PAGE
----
. Recent work by the Graybiel and Surmeier laboratories has solidified the connection between CDGI, synaptic function and PD. The key observations from the Graybiel and Surmeier laboratories in this regard are: • CDGI deletion alters the dendritic excitability of iSPNs and dSPNs. Deletion of CDGI also may disrupt the induction of long-term potentiation at glutamatergic synapses. • In PD models, CDGI is down-regulated following the administration of levodopa, suggesting that it is a potential mediator of the cellular and network adaptations causing dyskinesia (Crittenden et al., 2009). CDGI regulation of extracellular regulated kinases (ERKs) appears to be a key step in this process. • Deletion of CDGI blunts the development of striatal adaptations associated with LID in PD models, as well as the dyskinetic behavior itself. In particular, deletion of CDGI prevents the levodopa-mediated re-establishment of spines on iSPNs, thus preventing the re-establishment of potentially aberrant corticostriatal synapses on iSPNs accompanying the emergence of dyskinesia. Deletion also slows the development of dyskinetic behavior with levodopa administration in PD models. Taken together, these lines of evidence place CDGI as an important regulator of striatal connectivity and cellular plasticity in PD and LID. A better understanding of its role in controlling striatal synaptic integration and plasticity could lead to novel and potent symptomatic therapies for PD patients, which have not fundamentally changed in more than 50 years.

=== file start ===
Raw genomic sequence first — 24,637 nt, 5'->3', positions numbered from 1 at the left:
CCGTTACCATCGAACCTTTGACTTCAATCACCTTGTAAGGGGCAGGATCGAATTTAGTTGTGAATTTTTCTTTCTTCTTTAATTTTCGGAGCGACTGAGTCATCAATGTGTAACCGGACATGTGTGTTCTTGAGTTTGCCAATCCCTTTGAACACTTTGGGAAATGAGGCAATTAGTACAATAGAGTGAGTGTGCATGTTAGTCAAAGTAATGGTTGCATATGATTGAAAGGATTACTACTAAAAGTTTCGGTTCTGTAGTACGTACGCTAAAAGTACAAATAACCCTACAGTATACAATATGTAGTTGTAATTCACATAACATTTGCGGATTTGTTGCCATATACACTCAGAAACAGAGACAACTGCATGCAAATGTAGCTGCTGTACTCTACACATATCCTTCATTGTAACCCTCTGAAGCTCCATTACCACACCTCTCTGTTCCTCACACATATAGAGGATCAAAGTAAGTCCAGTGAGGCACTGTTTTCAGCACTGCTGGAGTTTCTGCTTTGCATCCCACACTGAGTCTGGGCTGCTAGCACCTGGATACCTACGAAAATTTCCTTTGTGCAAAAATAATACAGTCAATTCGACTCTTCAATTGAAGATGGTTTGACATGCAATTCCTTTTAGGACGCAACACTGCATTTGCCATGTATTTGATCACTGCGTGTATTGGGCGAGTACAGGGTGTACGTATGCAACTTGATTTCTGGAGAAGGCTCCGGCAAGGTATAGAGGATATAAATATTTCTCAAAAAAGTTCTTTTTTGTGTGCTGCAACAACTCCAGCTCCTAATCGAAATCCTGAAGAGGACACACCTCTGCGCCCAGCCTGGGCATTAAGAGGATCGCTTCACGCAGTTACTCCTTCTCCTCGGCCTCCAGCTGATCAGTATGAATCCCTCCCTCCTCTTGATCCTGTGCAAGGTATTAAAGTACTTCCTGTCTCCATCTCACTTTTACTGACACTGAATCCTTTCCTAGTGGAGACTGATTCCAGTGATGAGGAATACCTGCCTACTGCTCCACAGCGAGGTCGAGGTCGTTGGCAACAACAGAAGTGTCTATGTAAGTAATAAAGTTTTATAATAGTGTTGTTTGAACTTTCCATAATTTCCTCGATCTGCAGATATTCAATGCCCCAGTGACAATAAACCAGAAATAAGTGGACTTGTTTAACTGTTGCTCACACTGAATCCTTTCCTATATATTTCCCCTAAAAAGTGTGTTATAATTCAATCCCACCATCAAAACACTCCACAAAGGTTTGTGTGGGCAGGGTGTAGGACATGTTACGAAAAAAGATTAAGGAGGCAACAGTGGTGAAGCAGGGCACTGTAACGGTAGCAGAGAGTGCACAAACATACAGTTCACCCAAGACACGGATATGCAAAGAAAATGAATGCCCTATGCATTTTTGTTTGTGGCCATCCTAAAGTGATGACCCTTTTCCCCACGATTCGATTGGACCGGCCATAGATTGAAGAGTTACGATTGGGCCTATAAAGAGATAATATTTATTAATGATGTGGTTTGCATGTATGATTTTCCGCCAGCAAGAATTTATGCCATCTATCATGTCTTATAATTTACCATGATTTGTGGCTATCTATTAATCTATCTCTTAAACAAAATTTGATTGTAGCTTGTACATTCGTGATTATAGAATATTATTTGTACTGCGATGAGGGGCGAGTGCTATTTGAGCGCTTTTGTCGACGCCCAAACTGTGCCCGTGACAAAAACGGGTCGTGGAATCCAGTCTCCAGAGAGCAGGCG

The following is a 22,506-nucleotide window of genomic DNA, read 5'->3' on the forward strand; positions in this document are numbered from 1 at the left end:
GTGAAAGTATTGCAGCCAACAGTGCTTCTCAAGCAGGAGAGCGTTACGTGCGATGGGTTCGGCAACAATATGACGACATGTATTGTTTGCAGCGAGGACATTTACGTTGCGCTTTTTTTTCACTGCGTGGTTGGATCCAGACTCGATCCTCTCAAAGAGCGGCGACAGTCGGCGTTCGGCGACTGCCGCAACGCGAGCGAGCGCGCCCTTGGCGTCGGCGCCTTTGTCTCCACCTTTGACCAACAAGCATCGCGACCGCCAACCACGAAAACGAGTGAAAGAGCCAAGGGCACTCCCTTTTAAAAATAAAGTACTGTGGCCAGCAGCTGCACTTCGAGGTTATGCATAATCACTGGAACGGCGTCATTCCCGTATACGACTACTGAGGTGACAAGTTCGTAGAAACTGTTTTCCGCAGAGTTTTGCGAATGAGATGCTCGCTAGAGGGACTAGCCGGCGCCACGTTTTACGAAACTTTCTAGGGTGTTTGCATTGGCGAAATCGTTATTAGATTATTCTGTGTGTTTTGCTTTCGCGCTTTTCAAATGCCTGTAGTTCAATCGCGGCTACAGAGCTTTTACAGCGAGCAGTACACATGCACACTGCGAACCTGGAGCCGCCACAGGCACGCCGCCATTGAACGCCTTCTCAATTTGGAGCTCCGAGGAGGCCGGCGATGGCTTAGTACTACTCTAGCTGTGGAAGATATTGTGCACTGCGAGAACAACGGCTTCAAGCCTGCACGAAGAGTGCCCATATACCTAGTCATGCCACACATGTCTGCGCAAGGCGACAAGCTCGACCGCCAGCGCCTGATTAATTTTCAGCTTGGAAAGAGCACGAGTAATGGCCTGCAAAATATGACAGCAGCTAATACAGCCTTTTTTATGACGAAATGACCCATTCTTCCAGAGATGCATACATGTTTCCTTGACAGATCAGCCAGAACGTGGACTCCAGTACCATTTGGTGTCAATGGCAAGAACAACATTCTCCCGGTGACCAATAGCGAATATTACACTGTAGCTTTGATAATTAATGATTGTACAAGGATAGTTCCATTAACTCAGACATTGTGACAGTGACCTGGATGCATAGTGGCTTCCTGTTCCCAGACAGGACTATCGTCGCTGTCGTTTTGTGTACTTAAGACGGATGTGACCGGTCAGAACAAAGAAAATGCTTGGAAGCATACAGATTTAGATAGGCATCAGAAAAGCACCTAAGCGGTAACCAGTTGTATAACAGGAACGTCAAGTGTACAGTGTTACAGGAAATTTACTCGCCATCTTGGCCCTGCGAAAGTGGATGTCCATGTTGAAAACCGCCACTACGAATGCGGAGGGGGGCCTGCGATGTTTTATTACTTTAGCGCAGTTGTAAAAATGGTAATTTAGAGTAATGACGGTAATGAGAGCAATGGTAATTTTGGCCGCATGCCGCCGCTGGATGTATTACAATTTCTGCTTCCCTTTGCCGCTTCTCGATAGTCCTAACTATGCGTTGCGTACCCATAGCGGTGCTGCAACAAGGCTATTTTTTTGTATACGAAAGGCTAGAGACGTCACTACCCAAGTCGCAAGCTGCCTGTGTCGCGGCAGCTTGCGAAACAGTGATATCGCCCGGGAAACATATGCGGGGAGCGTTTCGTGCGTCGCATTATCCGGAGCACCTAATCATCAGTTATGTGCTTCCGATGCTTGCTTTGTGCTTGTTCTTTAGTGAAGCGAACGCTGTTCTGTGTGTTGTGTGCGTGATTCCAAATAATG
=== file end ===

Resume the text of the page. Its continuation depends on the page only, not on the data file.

|Effective start/end date||7/1/18 → 6/30/22|
- William N. & Bernice E. Bumpus Foundation (AGREEMENT 7/5/18)
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